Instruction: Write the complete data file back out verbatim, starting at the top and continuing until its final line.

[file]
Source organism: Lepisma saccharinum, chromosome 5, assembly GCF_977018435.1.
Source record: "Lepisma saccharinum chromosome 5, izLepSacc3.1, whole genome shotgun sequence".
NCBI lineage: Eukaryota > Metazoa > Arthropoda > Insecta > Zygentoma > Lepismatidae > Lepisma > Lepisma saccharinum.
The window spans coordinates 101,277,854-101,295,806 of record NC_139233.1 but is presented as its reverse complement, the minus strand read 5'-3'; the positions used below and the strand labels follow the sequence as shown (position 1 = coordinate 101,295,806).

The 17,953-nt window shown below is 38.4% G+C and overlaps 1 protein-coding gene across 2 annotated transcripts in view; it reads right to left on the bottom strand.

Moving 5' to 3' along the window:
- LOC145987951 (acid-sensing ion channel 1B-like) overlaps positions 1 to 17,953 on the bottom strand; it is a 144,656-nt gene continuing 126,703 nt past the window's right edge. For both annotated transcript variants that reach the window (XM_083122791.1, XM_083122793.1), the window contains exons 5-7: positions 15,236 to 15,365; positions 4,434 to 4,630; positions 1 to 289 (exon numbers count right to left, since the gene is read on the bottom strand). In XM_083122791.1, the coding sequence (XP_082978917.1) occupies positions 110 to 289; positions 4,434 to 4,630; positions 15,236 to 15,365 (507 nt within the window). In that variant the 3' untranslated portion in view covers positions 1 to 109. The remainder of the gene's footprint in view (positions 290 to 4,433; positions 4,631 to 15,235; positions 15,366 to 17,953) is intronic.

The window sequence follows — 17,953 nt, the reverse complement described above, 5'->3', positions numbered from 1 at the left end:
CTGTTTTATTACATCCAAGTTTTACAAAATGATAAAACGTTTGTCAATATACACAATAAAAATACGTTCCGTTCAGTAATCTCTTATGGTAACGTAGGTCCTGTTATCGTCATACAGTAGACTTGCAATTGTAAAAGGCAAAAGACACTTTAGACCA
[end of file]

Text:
Source organism: Lepisma saccharinum, chromosome 5, assembly GCF_977018435.1.
Source record: "Lepisma saccharinum chromosome 5, izLepSacc3.1, whole genome shotgun sequence".
NCBI lineage: Eukaryota > Metazoa > Arthropoda > Insecta > Zygentoma > Lepismatidae > Lepisma > Lepisma saccharinum.
The window spans coordinates 101,277,854-101,295,806 of record NC_139233.1 but is presented as its reverse complement, the minus strand read 5'-3'; the positions used below and the strand labels follow the sequence as shown (position 1 = coordinate 101,295,806).

The 17,953-nt window shown below is 38.4% G+C and overlaps 1 protein-coding gene across 2 annotated transcripts in view; it reads right to left on the bottom strand.

Moving 5' to 3' along the window:
- LOC145987951 (acid-sensing ion channel 1B-like) overlaps positions 1 to 17,953 on the bottom strand; it is a 144,656-nt gene continuing 126,703 nt past the window's right edge. For both annotated transcript variants that reach the window (XM_083122791.1, XM_083122793.1), the window contains exons 5-7: positions 15,236 to 15,365; positions 4,434 to 4,630; positions 1 to 289 (exon numbers count right to left, since the gene is read on the bottom strand). In XM_083122791.1, the coding sequence (XP_082978917.1) occupies positions 110 to 289; positions 4,434 to 4,630; positions 15,236 to 15,365 (507 nt within the window). In that variant the 3' untranslated portion in view covers positions 1 to 109. The remainder of the gene's footprint in view (positions 290 to 4,433; positions 4,631 to 15,235; positions 15,366 to 17,953) is intronic.

The window sequence follows — 17,953 nt, the reverse complement described above, 5'->3', positions numbered from 1 at the left end:
CTGTTTTATTACATCCAAGTTTTACAAAATGATAAAACGTTTGTCAATATACACAATAAAAATACGTTCCGTTCAGTAATCTCTTATGGTAACGTAGGTCCTGTTATCGTCATACAGTAGACTTGCAATTGTAAAAGGCAAAAGACACTTTAGACCA